The National Downy Birch Seed Orchard and the National Alder Seed Orchard have achieved ‘Qualified’ status. This follows a major research effort by Teagasc to genetically improve tree quality.
In the coming years, seed and planting material will be available from the seed orchards at the much improved Qualified level. The Qualified seed orchards were launched earlier this month at the Irish Forestry, Woodland and Bioenergy Show in Stradbally, Laois.
The Teagasc and COFORD-funded birch and alder improvement programme began in 1998 when work was initiated on breeding downy and silver-birch suitable for the Irish forestry sector.
Nuala Ni Fhlatharta, Head of the Teagasc Forestry Development Department gave some background to this research project: “Many stakeholders had highlighted the need for more work on broadleaves, especially native species. Birch was considered to have potential for timber as it is the most important commercial broadleaf species in Northern Europe; highly valued in Scandinavian and Baltic countries.”
However, the poor form of birch in Ireland has prevented its listing on the recommended species list for commercial forestry. Attempts to import seed from good quality birch from other countries have failed, as birch is very closely adapted to the ecology of its origin. Nevertheless, over a million birch trees are planted every year in Ireland; mainly for biodiversity and native woodland schemes. Successful birch tree breeding programmes in other countries, such as Finland and Sweden, has resulted in silver birch of much higher quality (straight stem and reduced knots) and with about 26% higher volume growth.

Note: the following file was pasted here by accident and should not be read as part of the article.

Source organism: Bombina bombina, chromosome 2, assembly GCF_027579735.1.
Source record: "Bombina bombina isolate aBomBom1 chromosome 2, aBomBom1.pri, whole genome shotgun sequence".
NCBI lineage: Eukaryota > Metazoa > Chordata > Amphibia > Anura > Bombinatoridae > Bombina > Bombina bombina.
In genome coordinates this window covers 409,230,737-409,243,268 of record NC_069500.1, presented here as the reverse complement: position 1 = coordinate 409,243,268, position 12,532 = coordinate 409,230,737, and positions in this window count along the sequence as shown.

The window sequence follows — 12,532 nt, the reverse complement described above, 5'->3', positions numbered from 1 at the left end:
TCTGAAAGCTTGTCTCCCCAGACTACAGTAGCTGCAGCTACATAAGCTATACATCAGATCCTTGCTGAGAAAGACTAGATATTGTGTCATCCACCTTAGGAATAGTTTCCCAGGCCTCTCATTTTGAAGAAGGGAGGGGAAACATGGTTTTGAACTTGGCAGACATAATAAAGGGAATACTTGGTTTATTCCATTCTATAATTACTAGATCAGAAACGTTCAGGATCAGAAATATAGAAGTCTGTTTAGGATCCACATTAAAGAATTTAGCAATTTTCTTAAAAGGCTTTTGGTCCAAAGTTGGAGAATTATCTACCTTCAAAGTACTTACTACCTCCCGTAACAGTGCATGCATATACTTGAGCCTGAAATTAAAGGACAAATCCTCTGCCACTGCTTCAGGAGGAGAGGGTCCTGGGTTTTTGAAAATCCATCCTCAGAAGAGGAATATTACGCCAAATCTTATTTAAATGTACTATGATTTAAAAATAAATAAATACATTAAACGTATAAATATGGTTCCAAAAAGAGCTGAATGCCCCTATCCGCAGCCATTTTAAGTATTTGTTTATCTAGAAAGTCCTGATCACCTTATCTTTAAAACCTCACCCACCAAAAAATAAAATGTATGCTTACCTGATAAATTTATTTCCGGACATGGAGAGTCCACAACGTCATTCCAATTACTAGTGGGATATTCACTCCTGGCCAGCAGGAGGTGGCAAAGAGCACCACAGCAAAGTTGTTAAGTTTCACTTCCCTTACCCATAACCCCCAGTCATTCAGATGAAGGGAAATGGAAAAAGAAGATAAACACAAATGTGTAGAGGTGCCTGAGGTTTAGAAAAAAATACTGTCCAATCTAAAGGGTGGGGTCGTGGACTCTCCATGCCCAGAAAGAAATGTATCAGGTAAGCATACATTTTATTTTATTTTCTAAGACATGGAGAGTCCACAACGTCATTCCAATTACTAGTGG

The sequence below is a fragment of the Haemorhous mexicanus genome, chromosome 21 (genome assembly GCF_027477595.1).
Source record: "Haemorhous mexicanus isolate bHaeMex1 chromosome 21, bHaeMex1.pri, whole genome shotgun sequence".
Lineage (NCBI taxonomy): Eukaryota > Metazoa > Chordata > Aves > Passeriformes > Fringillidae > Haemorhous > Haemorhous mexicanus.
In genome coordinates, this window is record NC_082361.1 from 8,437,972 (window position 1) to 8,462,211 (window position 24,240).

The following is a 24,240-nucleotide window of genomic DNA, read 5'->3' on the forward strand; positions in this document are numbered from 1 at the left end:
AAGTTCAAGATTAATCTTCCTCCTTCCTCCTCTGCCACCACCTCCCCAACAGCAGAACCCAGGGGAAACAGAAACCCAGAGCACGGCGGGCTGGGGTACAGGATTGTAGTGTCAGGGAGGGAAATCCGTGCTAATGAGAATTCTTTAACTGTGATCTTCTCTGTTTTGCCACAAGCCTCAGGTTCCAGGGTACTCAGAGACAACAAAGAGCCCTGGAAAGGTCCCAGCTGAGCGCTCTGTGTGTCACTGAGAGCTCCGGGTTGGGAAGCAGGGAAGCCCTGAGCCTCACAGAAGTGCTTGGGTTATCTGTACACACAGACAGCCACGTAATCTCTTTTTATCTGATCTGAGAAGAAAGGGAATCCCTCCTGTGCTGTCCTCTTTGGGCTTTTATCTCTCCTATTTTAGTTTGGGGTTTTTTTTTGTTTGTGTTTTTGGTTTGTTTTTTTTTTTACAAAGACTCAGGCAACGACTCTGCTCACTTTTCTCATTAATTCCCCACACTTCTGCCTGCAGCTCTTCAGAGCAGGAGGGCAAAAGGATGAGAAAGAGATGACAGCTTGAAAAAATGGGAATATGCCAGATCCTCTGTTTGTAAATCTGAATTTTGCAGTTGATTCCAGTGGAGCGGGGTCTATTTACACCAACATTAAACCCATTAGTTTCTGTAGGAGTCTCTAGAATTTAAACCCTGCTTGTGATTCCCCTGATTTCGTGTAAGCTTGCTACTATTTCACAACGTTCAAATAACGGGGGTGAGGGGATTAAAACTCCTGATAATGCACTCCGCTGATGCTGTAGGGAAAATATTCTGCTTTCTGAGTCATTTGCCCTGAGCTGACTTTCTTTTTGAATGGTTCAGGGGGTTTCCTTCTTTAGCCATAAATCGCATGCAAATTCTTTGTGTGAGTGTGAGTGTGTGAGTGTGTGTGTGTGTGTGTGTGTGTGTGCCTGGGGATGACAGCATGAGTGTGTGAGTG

Elaine O’Connor, researcher with Teagasc working on the Birch and Alder Improvement Programme explained “It was decided to start a birch improvement programme to develop additional broadleaf timber production options in Irish forestry. High quality birch timber is suitable for high quality pulp, sawlog, veneer and turnery. Birch is also an excellent fuel wood that is easy to handle. The project expanded to include the improvement of alder in 2005. Alder is on the approved list of forestry species for afforestation and has become a very popular choice for planting. Up to five million alder trees a year are planted. Alder was used for twenty per cent of the area planted with broadleaves from1990 to 2007.”
The overall objective of the tree breeding is the development of a sustainable supply of improved, adapted and healthy seed within the framework of the EU Forest Reproductive Material (FRM) regulations. Within these regulations there are four quality categories. Up to now, nearly all broadleaf trees planted have been at the lowest category i.e. source identified. The programme has been working towards achieving the third and fourth categories, Qualified and Tested, respectively, for birch and alder. The research team are happy to announce that the programme now has indoor seed orchards of downy birch and alder at the ‘Qualified’ level of improvement registered with the Forest Service in 2012. A silver birch Qualified seed orchard is scheduled for two years time.
The programme has been funded by COFORD with research carried out by Teagasc. Collaboration over the years has involved Teagasc, the Botany Department of the School of Biology & Environmental Science, UCD and the Environmental Plant Biotechnology Department of the School of Biological, Earth and Environmental Sciences, UCC.